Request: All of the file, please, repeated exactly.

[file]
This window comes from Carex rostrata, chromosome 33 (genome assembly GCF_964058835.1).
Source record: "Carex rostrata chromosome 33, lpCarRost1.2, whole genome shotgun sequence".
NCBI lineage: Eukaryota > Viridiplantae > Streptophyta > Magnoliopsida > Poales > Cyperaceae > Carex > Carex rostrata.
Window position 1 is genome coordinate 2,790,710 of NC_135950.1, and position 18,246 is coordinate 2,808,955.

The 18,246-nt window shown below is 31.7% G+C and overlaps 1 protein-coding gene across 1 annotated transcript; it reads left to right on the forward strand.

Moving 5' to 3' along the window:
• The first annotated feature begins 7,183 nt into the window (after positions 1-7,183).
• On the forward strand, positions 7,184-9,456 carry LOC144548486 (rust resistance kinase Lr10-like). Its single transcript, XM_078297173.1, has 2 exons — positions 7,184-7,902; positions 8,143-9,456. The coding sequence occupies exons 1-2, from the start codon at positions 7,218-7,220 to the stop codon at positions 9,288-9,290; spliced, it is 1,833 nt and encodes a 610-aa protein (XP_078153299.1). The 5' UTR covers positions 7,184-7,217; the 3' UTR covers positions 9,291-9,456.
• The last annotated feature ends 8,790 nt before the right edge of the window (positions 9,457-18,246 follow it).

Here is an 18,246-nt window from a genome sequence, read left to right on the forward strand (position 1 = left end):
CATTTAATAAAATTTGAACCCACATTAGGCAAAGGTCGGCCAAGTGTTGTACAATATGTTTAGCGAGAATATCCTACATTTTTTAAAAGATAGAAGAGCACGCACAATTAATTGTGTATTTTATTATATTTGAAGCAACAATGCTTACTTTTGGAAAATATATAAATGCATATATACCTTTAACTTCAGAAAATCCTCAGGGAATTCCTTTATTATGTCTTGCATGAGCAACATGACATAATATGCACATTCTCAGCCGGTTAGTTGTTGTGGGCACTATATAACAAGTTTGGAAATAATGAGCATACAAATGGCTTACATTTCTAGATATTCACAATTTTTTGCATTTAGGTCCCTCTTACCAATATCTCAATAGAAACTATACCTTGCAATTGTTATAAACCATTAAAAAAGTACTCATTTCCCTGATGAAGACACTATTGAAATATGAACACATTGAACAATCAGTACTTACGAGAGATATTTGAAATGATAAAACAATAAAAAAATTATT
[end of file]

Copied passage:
This window comes from Carex rostrata, chromosome 33 (genome assembly GCF_964058835.1).
Source record: "Carex rostrata chromosome 33, lpCarRost1.2, whole genome shotgun sequence".
NCBI lineage: Eukaryota > Viridiplantae > Streptophyta > Magnoliopsida > Poales > Cyperaceae > Carex > Carex rostrata.
Window position 1 is genome coordinate 2,790,710 of NC_135950.1, and position 18,246 is coordinate 2,808,955.

The 18,246-nt window shown below is 31.7% G+C and overlaps 1 protein-coding gene across 1 annotated transcript; it reads left to right on the forward strand.

Moving 5' to 3' along the window:
• The first annotated feature begins 7,183 nt into the window (after positions 1-7,183).
• On the forward strand, positions 7,184-9,456 carry LOC144548486 (rust resistance kinase Lr10-like). Its single transcript, XM_078297173.1, has 2 exons — positions 7,184-7,902; positions 8,143-9,456. The coding sequence occupies exons 1-2, from the start codon at positions 7,218-7,220 to the stop codon at positions 9,288-9,290; spliced, it is 1,833 nt and encodes a 610-aa protein (XP_078153299.1). The 5' UTR covers positions 7,184-7,217; the 3' UTR covers positions 9,291-9,456.
• The last annotated feature ends 8,790 nt before the right edge of the window (positions 9,457-18,246 follow it).

Here is an 18,246-nt window from a genome sequence, read left to right on the forward strand (position 1 = left end):
CATTTAATAAAATTTGAACCCACATTAGGCAAAGGTCGGCCAAGTGTTGTACAATATGTTTAGCGAGAATATCCTACATTTTTTAAAAGATAGAAGAGCACGCACAATTAATTGTGTATTTTATTATATTTGAAGCAACAATGCTTACTTTTGGAAAATATATAAATGCATATATACCTTTAACTTCAGAAAATCCTCAGGGAATTCCTTTATTATGTCTTGCATGAGCAACATGACATAATATGCACATTCTCAGCCGGTTAGTTGTTGTGGGCACTATATAACAAGTTTGGAAATAATGAGCATACAAATGGCTTACATTTCTAGATATTCACAATTTTTTGCATTTAGGTCCCTCTTACCAATATCTCAATAGAAACTATACCTTGCAATTGTTATAAACCATTAAAAAAGTACTCATTTCCCTGATGAAGACACTATTGAAATATGAACACATTGAACAATCAGTACTTACGAGAGATATTTGAAATGATAAAACAATAAAAAAATTATT